Walking up to the store seemed to go the most unnoticed, we were quite evenly spaced so as to not attract attention. But then a group of us stopped to try to get the elevator, which never came. The escalator funneled us together, so suddenly there were a lot of black clad folks going up. When getting off the escalator, floor 4 I believe, one security man was standing in the middle of the doorway we all had to pass by. He didn’t show any sign of noticing something weird, but it kind of looked fishy to me. After I was in position in front of my window, it felt like time stopped. I thought I might be in the later half of folks to get into position since I went the long way around from union square, and I was on the top floor. I immediately saw Agent Todd down below, the gray hoodie was a great choice– for some reason it did stick out, and luckily we were high enough that no vehicles would block the view. And so we stood. I started getting antsy, hoping it would start soon, especially after we heard over the loud speaker for 37-70 to pick up the phone– sounds code for something! I was getting worried that if we didn’t start soon, something would interfere with it ever starting.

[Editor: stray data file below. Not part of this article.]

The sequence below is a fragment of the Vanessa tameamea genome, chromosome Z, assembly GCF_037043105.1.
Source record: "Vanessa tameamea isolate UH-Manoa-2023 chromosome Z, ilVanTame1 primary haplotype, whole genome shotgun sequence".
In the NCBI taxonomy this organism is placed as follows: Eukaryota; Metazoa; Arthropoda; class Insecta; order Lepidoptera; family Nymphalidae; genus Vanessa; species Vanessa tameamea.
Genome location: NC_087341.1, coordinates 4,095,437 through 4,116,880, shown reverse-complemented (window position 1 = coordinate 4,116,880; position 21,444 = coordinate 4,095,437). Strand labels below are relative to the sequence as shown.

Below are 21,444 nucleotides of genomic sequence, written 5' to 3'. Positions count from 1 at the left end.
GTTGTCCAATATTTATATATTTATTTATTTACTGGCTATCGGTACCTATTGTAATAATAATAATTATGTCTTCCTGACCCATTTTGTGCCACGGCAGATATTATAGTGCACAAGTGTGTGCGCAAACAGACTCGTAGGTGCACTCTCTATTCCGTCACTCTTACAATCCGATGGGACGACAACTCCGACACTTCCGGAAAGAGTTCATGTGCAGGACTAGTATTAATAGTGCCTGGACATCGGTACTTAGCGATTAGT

A shopper stand behind Agent Racingsloth

But finally everyone was in place, and our coordinated section jumped, jacked and boogied like pros! Upon leaving the store, the one big question I overheard from the clerks was “what did the sign say?”

A huge success in my opinion! And although this was my first event, I’ll be very enthused to participate in any and all future ones!

Agent Dolias, Window 7

Well since it was my first mission I was pretty nervous but luckily I was on the top row with some guys that had apparently done a lot of missions; I was calmed by that. About 5 minutes before go time, a few employees came up the escalators to the top floor where we were and questioned the guys in 1-6, and I started getting a littler nervous but I stayed put anyway. It ended up that they were laughing and thought it was great, I even heard from one of the guys on my side that they were dancing with some of them. Personally I couldn’t take my eyes off of the huge crowd forming in front of us. We worked as a group really well on the top left side of the building with the counting and all, and I think we pulled it off rather well. Dispersing was easy. I managed to be the only one to hop in the elevator where the operator asked me, “Are there were a lot of people outside?” I just replied “I guess so, Union Square on a Saturday, ya know? Great mission. It made my Spring Break.